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-trūdo , si, sum, 3,
I.v. a., to thrust, drive, or force away; to thrust down, push down (class.).
I. Lit.
B. In partic.
1. Milit. t. t., to thrust or drive away an enemy from his position; to dislodge, dispossess, Liv. 2, 10; 33, 7: “Albani prensare, detrudere,” i. e. from their horses, Tac. A. 6, 35; cf.: “aliquoties detrusus (sc. de rostris),Sall. Hist. Fragm. 1, 99; Verg. A. 7, 469; cf. Liv. 28, 3 al.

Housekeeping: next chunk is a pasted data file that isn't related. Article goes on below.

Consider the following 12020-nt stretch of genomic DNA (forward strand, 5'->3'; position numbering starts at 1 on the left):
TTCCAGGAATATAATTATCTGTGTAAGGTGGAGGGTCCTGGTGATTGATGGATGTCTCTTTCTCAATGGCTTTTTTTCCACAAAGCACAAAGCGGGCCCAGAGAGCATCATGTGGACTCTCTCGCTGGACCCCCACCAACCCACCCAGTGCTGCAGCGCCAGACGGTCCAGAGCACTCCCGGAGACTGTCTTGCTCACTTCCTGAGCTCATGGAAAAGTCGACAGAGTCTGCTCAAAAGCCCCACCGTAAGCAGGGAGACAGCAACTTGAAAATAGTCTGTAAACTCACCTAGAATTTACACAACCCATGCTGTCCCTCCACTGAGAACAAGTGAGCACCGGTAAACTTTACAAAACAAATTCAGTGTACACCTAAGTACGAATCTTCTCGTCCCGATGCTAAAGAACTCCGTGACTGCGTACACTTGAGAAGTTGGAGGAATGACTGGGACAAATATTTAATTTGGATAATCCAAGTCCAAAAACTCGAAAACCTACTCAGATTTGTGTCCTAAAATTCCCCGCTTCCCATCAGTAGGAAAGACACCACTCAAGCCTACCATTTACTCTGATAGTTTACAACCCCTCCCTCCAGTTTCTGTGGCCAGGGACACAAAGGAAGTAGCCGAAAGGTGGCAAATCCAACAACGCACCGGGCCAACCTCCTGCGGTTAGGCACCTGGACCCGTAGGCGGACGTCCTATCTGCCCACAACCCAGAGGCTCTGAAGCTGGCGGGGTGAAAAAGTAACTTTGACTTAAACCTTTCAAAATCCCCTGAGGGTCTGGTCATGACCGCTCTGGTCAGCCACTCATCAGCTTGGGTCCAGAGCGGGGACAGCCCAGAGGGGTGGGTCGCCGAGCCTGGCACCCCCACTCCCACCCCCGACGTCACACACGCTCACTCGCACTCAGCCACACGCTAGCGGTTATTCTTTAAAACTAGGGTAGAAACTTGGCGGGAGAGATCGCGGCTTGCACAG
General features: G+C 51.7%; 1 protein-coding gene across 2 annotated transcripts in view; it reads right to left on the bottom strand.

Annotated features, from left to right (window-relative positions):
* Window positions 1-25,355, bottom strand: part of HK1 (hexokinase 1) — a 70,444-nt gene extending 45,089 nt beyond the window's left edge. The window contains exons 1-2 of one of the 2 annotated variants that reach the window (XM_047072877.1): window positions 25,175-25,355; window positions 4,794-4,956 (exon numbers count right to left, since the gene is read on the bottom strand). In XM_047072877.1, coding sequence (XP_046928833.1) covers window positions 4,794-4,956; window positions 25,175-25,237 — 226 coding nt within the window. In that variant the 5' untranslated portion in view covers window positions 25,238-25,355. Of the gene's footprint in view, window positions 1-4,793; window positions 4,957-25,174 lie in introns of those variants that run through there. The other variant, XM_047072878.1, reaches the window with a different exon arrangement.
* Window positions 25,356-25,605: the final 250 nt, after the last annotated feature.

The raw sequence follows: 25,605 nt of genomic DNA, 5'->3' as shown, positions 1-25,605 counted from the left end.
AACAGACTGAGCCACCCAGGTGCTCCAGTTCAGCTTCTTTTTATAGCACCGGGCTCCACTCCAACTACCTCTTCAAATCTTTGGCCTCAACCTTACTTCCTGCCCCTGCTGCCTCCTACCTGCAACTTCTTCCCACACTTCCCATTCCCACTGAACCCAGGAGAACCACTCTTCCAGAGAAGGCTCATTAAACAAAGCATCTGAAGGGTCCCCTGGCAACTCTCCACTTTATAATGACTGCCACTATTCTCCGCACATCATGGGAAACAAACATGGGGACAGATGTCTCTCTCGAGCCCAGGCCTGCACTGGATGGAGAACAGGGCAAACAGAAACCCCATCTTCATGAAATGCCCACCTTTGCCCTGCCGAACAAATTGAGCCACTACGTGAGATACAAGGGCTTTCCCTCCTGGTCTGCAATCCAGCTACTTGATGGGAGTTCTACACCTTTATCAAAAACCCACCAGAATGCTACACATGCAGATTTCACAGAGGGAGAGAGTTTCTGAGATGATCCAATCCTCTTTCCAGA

b. Transf.: ex qua (arce) me nives, frigora, imbres detruserunt, Vatin. ap. Cic. Fam. 5, 10 fin.
2. Jurid. t. t., to drive out a person from his possession, to dispossess (cf. deduco, no. I. B., and deicio, no. I. B.): “quid ais? potestne detrudi quisquam, qui non attingitur? etc.,Cic. Caecin. 17: “Quintius contra jus de saltu, agroque communi a servis communibus vi detruditur,id. Quint. 6 fin.
II. Trop.
B. In partic. of time, to put off, postpone: “comitia in mensem Martium,Cic. Q. Fr. 2, 13, 3; cf. id. Att. 4, 17, 2.
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